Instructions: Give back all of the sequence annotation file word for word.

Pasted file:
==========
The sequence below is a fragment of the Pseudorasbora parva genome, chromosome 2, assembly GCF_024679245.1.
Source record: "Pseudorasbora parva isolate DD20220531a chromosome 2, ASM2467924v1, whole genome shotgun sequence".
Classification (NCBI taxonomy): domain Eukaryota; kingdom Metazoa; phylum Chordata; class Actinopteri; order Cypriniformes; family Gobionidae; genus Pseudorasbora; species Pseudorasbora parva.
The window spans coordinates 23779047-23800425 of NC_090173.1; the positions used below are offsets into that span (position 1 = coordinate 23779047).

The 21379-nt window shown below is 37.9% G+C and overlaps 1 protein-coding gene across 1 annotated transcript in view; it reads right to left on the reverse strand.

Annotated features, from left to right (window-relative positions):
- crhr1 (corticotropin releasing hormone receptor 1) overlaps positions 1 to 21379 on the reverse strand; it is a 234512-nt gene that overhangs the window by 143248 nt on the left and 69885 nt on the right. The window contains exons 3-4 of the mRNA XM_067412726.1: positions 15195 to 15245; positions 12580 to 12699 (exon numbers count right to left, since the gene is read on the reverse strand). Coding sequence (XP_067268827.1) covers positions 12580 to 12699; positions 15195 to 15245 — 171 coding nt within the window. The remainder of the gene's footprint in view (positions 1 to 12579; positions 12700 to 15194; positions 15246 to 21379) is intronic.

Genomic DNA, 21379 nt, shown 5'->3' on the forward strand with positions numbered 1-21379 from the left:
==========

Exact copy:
The sequence below is a fragment of the Pseudorasbora parva genome, chromosome 2, assembly GCF_024679245.1.
Source record: "Pseudorasbora parva isolate DD20220531a chromosome 2, ASM2467924v1, whole genome shotgun sequence".
Classification (NCBI taxonomy): domain Eukaryota; kingdom Metazoa; phylum Chordata; class Actinopteri; order Cypriniformes; family Gobionidae; genus Pseudorasbora; species Pseudorasbora parva.
The window spans coordinates 23779047-23800425 of NC_090173.1; the positions used below are offsets into that span (position 1 = coordinate 23779047).

The 21379-nt window shown below is 37.9% G+C and overlaps 1 protein-coding gene across 1 annotated transcript in view; it reads right to left on the reverse strand.

Annotated features, from left to right (window-relative positions):
- crhr1 (corticotropin releasing hormone receptor 1) overlaps positions 1 to 21379 on the reverse strand; it is a 234512-nt gene that overhangs the window by 143248 nt on the left and 69885 nt on the right. The window contains exons 3-4 of the mRNA XM_067412726.1: positions 15195 to 15245; positions 12580 to 12699 (exon numbers count right to left, since the gene is read on the reverse strand). Coding sequence (XP_067268827.1) covers positions 12580 to 12699; positions 15195 to 15245 — 171 coding nt within the window. The remainder of the gene's footprint in view (positions 1 to 12579; positions 12700 to 15194; positions 15246 to 21379) is intronic.

Genomic DNA, 21379 nt, shown 5'->3' on the forward strand with positions numbered 1-21379 from the left: